Mobile

Digg Reader, one of the best Google Reader replacements, comes to Android

Above: Digg's new app for Android

Image Credit: Digg
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Digg, the Betaworks-backed social news-reading site, has finally launched an app for Android after releasing an iOS app back in June.

“By far the most common user feedback over the past two months has been some variation on, ‘Where’s my freaking Android app, you lazy idiots!?'” Digg wrote today in a blog post. “Well, today the long national nightmare is over.”

The best part? The app includes Digg Reader, one of the better RSS readers to emerge after Google Reader walked the plank. Digg Reader is a bit basic, but it’s fast and clean — two things I prioritize in a news-reading app.

Digg says the new Android app includes the following features:

• Quickly swipe back and forth through Digg’s Top Stories as well as through any feed or folder in Digg Reader. Choose from either the web view or the parsed text view.

• Digg or save any story; send it to Instapaper, Pocket or Readability (automatically upon save, if you choose); and share to Facebook, Twitter, Google+, LinkedIn, Tumblr, WordPress, Buffer, Dropbox, Google Drive, e-mail, text, or any other shareable app on your device.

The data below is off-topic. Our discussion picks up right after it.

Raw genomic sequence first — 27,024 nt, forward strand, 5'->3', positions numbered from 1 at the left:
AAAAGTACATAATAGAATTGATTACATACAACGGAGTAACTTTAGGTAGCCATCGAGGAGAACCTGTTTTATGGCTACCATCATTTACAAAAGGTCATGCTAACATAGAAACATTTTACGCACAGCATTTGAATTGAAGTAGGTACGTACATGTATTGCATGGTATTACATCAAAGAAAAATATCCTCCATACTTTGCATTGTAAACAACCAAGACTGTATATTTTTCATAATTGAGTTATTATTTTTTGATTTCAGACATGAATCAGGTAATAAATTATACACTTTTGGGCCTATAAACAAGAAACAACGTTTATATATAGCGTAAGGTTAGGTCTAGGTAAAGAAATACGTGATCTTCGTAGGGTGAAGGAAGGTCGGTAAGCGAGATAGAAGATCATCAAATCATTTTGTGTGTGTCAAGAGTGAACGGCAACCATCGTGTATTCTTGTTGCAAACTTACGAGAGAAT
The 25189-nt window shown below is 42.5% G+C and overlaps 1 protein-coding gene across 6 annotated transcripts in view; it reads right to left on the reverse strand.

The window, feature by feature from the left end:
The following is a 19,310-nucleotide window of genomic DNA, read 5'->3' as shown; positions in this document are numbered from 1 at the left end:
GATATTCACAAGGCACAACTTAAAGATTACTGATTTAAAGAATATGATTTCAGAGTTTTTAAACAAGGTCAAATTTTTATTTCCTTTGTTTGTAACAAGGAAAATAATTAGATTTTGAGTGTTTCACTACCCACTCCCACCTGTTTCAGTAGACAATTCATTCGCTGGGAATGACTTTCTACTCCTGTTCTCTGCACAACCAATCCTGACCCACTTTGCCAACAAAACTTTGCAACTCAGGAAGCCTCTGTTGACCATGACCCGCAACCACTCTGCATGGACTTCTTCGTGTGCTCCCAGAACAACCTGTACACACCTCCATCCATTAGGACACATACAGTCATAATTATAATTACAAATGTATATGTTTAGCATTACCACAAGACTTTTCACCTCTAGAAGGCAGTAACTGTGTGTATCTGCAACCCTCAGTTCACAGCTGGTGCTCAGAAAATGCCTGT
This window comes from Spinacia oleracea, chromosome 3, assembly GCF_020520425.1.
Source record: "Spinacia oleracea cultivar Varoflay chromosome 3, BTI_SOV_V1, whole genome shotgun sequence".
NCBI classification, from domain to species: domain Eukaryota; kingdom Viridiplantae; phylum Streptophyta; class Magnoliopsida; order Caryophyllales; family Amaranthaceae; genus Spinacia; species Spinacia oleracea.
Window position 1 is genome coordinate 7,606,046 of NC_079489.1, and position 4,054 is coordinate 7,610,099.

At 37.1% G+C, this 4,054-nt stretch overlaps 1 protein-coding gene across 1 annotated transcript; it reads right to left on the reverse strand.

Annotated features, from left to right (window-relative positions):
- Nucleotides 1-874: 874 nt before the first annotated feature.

• Search Digg Top Stories.

• Sort your Digg Reader items by popularity to quickly see which of your items are the most talked-about on the social web.

• Log in to Digg Reader with your Google, Facebook, or Twitter account.

• Search for and add new feeds. Create, organize, and delete folders.

• If you so choose, post your diggs automatically to your Facebook timeline.

The only huge thing still missing from Digg Reader searching through your feeds for specific articles. Digg is working to add this, but search is a hard feature to put in if you’re not, say, Google. (That said, competing RSS app Feedly now offers article search, but it charges you $5 a month to use it.)

Other features this app doesn’t have include: simply viewing unread items, automatic background updating, and changing text sizes. Digg acknowledges these features are missing and will work to add them “over the next few months.”

But for now, it appears Digg just wanted a version of its app available on Android before too many more people yelled at it for not offering one.

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